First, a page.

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Common buckwheat (Fagopyrum esculentum Moench) is a broad-leafed herbaceous annual. It belongs to the family Polygonaceae, which is generally referred to as the buckwheat, rhubarb or sorrel family. However, because its seed structurally and chemically resembles the cereal grains, buckwheat is usually handled and classed with the cereals. Shown to have originated in the mountainous regions of southern China, buckwheat is produced in many parts of the world and has long been an important part of the human diet. Buckwheat has been grown in Canada and the U.S. for many years.

Buckwheat has a triangular seed, which is covered by a hull (pericarp). The exact shape, size, and colour of the seed may vary depending on the species and variety. The hull may be a glossy or dull brown, black or gray. The dehulled buckwheat seed, called the groat, resembles the cereal kernel in its gross chemical composition and structure. The first layer of the groat is a one-cell thick testa layer (seed coat), which is light green in color. Under the testa is a one-cell aleurone layer, which surrounds the starchy endosperm. The inner portion of groat consists of a spermaderm and an endosperm. A large embryo and two cotyledons extending in the shape of letter AS@ are embedded in the center of the endosperm.
Buckwheat has gained an excellent reputation for its nutritious qualities in the human diet. Its renewed popularity stems from its many bioactive components, which have been shown to provide various health benefits much sought after in natural foods.
Buckwheat protein content varies from 13-15 % of the groat. The main protein fraction is globulin, which represents almost half of all proteins. A characteristic feature of buckwheat proteins protein is a very low content of prolamins.
Starch is the major carbohydrate in buckwheat, and its amount in the Canadian buckwheat varieties may vary from 67 to 75 %. Starch granules in the endosperm are polygonal or round in shape with diameter ranging from 2 to 12 μm. The majority of granules are 6-8 μm in diameter. The dietary fibre content may vary from 5-11%.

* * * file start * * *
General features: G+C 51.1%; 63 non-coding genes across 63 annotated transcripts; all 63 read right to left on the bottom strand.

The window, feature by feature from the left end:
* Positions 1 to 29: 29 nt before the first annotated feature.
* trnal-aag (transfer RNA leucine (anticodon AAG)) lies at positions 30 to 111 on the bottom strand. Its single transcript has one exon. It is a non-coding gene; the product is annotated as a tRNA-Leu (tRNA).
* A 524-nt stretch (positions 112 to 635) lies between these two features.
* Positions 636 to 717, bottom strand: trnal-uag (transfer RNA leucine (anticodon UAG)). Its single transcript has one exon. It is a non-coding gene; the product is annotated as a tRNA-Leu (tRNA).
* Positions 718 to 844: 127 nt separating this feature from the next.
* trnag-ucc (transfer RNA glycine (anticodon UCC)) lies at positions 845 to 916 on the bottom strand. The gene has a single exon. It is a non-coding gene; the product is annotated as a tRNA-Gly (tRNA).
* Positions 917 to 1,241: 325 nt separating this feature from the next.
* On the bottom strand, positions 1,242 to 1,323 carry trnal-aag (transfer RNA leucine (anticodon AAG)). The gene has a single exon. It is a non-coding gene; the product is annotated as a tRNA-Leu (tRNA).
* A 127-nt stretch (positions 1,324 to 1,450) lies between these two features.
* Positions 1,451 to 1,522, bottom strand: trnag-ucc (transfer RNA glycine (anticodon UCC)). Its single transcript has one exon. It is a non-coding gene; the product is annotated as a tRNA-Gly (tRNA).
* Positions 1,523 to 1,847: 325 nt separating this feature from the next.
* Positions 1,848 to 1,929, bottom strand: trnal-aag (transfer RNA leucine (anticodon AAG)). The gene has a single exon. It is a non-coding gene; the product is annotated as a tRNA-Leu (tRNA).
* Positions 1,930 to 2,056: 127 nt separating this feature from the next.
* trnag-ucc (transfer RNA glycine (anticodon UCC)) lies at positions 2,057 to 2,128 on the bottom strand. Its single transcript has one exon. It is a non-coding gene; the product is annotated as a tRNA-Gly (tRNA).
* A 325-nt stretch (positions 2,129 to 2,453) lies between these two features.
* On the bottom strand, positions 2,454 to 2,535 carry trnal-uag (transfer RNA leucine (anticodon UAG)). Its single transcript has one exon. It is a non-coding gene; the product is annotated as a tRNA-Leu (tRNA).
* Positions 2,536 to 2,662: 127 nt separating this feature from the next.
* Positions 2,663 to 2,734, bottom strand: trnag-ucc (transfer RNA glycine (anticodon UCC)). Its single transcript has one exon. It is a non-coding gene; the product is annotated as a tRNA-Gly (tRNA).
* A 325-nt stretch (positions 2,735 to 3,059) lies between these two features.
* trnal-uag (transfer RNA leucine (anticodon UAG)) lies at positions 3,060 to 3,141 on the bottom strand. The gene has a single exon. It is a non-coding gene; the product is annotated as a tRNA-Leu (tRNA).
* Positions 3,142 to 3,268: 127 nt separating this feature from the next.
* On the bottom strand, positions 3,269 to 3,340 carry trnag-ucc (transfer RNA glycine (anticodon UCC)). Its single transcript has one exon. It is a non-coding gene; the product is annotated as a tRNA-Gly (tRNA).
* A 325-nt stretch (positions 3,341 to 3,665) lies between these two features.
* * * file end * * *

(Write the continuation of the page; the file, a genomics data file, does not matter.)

In the whole buckwheat grain the total lipids range from 1.5 - 4%. The highest content is in the embryo (9.6-19.7%), the endosperm contains 2 - 3% and the hulls 0.4 - 0.7 %. Buckwheat oil contains 16-20% saturated fatty acids, 30-45% oleic acid and 31-41% of linoleic acid. Palmitic, oleic, linoleic and linolenic acids account for about 95% of buckwheat total fatty acids.
The ash content of buckwheat varies from 2 - 2.2 %, depending upon the variety. The polyphenolic compounds of buckwheat were determined at 0.7% in the hulls and 0.8% in the groats. Buckwheat flour contains various kinds of vitamins, such as B1, B2, and niacin, at relatively high levels (Pomeranz, 1983).


Dietary fibre

The amount of total dietary fibre (TDF) in buckwheat may be affected by both genetic and environmental factors. The major components of TDF, cellulose, non-starch polysaccharides, and lignins, are concentrated in the cell walls of starchy endosperm, aleurone, seed coat and hull. The content of TDF in groats may range from 5 to 11% (Joshi and Rana, 1995; Zheng et al, 1998; Steadman et al, 2001; Izydorczyk et al, 2002). Bran fractions obtained by milling of buckwheat are especially enriched in dietary fibre (13-16%), but buckwheat flours contain considerably lower amounts of fibre (1.7-8.5%) (Steadman et al, 2001).